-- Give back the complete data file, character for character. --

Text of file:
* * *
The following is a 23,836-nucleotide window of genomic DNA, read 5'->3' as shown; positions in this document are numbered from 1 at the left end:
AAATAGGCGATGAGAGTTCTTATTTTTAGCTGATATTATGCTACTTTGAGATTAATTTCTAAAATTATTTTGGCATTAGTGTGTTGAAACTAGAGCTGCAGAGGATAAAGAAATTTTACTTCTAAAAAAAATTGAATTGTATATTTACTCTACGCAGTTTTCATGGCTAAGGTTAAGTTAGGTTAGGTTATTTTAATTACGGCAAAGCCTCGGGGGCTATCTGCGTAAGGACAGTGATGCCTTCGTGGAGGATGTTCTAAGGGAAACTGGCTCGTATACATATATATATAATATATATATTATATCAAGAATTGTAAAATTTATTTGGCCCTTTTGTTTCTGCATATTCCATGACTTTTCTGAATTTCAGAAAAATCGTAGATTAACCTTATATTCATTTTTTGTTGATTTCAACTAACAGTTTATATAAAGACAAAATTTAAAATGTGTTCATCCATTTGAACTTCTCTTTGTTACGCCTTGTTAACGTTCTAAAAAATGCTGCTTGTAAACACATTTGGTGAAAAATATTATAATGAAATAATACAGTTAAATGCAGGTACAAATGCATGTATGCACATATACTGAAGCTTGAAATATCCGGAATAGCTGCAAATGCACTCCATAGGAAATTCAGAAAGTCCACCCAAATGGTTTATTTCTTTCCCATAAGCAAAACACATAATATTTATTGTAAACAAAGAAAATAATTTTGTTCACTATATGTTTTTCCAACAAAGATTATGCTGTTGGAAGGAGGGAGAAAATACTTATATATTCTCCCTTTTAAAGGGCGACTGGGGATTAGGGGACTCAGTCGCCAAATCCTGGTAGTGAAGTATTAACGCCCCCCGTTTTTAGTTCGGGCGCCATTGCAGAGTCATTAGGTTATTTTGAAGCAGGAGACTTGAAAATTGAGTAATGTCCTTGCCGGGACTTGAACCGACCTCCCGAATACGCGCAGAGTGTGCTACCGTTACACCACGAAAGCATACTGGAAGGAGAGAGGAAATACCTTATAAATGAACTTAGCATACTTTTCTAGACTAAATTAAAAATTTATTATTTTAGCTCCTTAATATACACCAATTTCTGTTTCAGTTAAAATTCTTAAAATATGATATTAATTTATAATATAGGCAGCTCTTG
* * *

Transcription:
The following is a 23,836-nucleotide window of genomic DNA, read 5'->3' as shown; positions in this document are numbered from 1 at the left end:
AAATAGGCGATGAGAGTTCTTATTTTTAGCTGATATTATGCTACTTTGAGATTAATTTCTAAAATTATTTTGGCATTAGTGTGTTGAAACTAGAGCTGCAGAGGATAAAGAAATTTTACTTCTAAAAAAAATTGAATTGTATATTTACTCTACGCAGTTTTCATGGCTAAGGTTAAGTTAGGTTAGGTTATTTTAATTACGGCAAAGCCTCGGGGGCTATCTGCGTAAGGACAGTGATGCCTTCGTGGAGGATGTTCTAAGGGAAACTGGCTCGTATACATATATATATAATATATATATTATATCAAGAATTGTAAAATTTATTTGGCCCTTTTGTTTCTGCATATTCCATGACTTTTCTGAATTTCAGAAAAATCGTAGATTAACCTTATATTCATTTTTTGTTGATTTCAACTAACAGTTTATATAAAGACAAAATTTAAAATGTGTTCATCCATTTGAACTTCTCTTTGTTACGCCTTGTTAACGTTCTAAAAAATGCTGCTTGTAAACACATTTGGTGAAAAATATTATAATGAAATAATACAGTTAAATGCAGGTACAAATGCATGTATGCACATATACTGAAGCTTGAAATATCCGGAATAGCTGCAAATGCACTCCATAGGAAATTCAGAAAGTCCACCCAAATGGTTTATTTCTTTCCCATAAGCAAAACACATAATATTTATTGTAAACAAAGAAAATAATTTTGTTCACTATATGTTTTTCCAACAAAGATTATGCTGTTGGAAGGAGGGAGAAAATACTTATATATTCTCCCTTTTAAAGGGCGACTGGGGATTAGGGGACTCAGTCGCCAAATCCTGGTAGTGAAGTATTAACGCCCCCCGTTTTTAGTTCGGGCGCCATTGCAGAGTCATTAGGTTATTTTGAAGCAGGAGACTTGAAAATTGAGTAATGTCCTTGCCGGGACTTGAACCGACCTCCCGAATACGCGCAGAGTGTGCTACCGTTACACCACGAAAGCATACTGGAAGGAGAGAGGAAATACCTTATAAATGAACTTAGCATACTTTTCTAGACTAAATTAAAAATTTATTATTTTAGCTCCTTAATATACACCAATTTCTGTTTCAGTTAAAATTCTTAAAATATGATATTAATTTATAATATAGGCAGCTCTTG